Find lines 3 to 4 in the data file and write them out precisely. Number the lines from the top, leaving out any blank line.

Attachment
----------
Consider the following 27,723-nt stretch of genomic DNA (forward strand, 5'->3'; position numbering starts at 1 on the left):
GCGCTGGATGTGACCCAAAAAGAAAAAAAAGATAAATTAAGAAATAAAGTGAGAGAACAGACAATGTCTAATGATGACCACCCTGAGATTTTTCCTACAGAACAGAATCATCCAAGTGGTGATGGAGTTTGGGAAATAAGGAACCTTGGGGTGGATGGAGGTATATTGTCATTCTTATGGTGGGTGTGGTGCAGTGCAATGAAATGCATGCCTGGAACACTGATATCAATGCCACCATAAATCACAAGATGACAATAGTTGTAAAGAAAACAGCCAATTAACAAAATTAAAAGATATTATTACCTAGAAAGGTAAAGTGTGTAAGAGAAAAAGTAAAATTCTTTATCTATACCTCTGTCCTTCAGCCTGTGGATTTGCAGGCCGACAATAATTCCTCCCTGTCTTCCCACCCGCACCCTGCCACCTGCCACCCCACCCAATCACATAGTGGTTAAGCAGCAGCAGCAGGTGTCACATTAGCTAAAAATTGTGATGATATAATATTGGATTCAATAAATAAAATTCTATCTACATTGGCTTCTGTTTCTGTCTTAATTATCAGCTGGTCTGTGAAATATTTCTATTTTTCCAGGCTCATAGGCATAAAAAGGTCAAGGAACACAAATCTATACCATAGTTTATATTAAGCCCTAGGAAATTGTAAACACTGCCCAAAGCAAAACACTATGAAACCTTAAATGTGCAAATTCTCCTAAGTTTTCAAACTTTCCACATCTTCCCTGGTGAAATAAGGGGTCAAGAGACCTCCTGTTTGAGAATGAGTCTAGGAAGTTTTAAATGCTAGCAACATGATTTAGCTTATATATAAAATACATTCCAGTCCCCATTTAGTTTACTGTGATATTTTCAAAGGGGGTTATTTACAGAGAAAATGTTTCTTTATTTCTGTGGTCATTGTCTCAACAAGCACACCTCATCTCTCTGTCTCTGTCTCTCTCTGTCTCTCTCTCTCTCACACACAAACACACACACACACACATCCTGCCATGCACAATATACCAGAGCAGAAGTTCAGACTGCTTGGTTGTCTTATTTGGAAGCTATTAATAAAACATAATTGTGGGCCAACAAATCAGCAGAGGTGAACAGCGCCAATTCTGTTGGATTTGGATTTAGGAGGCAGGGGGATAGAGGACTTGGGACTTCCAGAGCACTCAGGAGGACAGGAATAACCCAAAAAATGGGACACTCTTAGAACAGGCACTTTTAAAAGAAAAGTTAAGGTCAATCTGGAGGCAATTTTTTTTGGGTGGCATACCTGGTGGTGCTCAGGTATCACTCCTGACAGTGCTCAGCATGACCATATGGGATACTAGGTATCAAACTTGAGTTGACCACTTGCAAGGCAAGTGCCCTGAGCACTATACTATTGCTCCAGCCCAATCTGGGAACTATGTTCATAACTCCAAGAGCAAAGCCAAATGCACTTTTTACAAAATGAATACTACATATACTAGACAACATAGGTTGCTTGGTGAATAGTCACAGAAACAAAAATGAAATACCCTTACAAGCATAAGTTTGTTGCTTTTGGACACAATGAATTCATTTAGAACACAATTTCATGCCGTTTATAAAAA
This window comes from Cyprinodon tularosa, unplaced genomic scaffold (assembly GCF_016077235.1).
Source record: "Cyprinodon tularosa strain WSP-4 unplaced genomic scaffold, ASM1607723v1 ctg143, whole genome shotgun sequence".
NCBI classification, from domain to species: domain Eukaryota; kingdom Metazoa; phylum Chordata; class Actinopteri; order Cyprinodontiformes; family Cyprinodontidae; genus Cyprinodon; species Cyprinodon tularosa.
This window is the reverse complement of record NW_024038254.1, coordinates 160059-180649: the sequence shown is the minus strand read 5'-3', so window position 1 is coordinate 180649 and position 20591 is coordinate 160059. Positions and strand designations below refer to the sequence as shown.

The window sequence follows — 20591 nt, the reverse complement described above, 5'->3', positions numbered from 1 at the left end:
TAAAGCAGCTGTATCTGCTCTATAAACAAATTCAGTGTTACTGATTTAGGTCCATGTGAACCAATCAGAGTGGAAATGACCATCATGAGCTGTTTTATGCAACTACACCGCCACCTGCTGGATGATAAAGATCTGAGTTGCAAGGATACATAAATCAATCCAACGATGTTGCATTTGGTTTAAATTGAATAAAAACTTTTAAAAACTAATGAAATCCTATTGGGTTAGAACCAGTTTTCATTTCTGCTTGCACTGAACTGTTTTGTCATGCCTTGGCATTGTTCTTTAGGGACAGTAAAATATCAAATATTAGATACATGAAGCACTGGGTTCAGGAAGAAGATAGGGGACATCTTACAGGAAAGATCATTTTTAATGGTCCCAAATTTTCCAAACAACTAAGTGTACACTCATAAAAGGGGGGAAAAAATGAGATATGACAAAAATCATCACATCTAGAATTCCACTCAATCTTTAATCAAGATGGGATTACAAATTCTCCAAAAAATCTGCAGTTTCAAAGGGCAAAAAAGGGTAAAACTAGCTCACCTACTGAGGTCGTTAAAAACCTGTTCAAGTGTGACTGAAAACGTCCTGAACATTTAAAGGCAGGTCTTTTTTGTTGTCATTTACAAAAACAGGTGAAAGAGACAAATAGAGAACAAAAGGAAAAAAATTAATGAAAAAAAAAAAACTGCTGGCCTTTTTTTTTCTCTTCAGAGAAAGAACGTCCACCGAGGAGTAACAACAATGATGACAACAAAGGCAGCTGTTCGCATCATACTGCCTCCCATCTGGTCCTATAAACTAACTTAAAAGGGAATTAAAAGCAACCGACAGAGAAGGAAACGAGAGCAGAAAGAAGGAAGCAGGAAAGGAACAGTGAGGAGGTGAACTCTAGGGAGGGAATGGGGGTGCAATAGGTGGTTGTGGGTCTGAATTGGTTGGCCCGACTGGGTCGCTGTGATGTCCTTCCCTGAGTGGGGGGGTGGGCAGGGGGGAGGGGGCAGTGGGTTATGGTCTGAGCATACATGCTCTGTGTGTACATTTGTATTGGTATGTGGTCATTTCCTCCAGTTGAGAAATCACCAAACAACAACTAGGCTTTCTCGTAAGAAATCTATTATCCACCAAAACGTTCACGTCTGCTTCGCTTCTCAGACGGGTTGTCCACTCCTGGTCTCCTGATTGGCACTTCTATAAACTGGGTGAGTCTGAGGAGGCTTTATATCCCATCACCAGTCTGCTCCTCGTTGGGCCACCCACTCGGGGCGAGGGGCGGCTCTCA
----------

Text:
This window comes from Cyprinodon tularosa, unplaced genomic scaffold (assembly GCF_016077235.1).
Source record: "Cyprinodon tularosa strain WSP-4 unplaced genomic scaffold, ASM1607723v1 ctg143, whole genome shotgun sequence".